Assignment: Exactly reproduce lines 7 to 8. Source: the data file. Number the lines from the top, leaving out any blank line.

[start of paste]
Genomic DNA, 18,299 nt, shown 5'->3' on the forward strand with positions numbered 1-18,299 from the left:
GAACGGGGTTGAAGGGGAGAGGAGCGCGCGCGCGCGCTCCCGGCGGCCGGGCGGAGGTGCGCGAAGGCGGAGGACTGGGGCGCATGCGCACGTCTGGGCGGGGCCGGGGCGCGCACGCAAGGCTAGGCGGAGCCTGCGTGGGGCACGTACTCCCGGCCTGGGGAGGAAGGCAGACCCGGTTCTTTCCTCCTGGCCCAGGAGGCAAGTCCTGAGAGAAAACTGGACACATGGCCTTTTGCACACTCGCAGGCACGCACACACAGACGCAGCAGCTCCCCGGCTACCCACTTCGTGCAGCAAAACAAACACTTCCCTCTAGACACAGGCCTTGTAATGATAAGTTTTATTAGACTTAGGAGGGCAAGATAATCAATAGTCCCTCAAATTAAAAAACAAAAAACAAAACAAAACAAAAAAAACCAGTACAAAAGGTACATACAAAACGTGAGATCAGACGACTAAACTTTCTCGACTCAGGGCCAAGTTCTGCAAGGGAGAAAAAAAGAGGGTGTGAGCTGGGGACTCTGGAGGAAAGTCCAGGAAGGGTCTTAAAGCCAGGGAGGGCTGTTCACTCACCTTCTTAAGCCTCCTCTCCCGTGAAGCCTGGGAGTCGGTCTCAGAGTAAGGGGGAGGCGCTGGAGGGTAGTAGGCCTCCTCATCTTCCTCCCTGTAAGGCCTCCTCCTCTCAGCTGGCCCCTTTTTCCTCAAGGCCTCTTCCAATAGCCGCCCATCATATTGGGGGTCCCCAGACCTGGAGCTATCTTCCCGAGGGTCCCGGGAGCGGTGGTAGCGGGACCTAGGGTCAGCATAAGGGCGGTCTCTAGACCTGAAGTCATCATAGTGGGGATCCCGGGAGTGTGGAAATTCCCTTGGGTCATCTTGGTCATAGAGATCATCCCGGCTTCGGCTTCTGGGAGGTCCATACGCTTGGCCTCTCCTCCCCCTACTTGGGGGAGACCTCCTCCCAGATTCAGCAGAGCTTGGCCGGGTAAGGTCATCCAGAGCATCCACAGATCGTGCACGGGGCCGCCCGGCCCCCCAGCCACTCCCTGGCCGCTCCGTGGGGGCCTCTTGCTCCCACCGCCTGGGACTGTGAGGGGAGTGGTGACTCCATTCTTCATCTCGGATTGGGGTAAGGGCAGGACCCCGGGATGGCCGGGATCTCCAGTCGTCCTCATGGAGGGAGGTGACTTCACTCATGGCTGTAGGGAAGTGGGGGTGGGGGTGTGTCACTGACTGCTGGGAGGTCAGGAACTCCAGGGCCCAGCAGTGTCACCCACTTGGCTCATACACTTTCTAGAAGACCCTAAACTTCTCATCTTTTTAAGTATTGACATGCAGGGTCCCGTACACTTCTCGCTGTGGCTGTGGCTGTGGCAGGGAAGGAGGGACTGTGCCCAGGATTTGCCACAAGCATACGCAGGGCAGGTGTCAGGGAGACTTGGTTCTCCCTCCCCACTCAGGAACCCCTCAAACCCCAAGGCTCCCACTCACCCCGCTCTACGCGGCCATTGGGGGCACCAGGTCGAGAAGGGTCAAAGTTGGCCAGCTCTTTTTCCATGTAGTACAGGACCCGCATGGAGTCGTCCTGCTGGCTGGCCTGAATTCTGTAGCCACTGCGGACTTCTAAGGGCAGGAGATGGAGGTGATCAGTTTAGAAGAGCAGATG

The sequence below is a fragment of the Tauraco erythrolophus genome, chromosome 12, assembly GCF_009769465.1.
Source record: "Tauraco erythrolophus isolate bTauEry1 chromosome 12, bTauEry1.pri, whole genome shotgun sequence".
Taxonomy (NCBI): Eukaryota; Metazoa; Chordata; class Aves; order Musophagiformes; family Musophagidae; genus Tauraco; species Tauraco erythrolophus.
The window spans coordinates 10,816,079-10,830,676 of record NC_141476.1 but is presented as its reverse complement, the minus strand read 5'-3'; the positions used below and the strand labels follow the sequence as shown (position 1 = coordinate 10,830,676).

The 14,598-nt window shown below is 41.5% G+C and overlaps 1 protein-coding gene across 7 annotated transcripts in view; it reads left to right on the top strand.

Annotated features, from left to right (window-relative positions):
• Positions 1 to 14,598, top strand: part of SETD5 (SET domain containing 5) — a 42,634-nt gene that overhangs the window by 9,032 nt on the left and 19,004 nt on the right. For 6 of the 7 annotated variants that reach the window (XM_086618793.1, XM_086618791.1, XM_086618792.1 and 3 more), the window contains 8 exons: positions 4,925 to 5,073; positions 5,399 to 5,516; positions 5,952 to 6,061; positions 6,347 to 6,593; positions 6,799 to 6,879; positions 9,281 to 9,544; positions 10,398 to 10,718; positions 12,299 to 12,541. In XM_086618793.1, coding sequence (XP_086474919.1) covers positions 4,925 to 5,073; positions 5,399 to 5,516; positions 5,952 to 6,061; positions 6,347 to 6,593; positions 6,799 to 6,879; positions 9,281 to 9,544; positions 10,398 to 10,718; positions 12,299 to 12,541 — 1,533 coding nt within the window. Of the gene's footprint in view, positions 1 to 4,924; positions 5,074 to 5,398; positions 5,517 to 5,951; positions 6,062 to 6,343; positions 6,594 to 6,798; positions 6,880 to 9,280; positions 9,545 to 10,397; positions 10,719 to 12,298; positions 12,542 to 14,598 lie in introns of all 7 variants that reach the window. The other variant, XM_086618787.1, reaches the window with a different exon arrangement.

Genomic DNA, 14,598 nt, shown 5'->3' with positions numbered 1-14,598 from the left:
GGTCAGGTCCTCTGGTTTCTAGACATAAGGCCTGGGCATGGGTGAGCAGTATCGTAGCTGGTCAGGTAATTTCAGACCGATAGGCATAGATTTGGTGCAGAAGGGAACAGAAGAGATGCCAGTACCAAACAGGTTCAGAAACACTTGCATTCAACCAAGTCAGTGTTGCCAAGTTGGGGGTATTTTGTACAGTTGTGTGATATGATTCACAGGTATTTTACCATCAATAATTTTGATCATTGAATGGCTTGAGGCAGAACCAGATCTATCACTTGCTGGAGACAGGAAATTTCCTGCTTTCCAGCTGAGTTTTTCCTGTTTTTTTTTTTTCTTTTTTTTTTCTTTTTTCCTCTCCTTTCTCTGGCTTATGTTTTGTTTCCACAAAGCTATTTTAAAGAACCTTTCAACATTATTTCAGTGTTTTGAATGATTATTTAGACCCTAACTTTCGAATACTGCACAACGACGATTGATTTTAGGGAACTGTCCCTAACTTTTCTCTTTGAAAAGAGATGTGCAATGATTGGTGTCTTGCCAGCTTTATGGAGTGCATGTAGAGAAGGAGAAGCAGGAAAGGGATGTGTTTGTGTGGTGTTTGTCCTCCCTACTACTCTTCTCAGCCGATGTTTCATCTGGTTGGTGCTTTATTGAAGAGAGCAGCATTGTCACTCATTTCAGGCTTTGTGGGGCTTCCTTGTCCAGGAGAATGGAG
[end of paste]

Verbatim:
The 14,598-nt window shown below is 41.5% G+C and overlaps 1 protein-coding gene across 7 annotated transcripts in view; it reads left to right on the top strand.

Annotated features, from left to right (window-relative positions):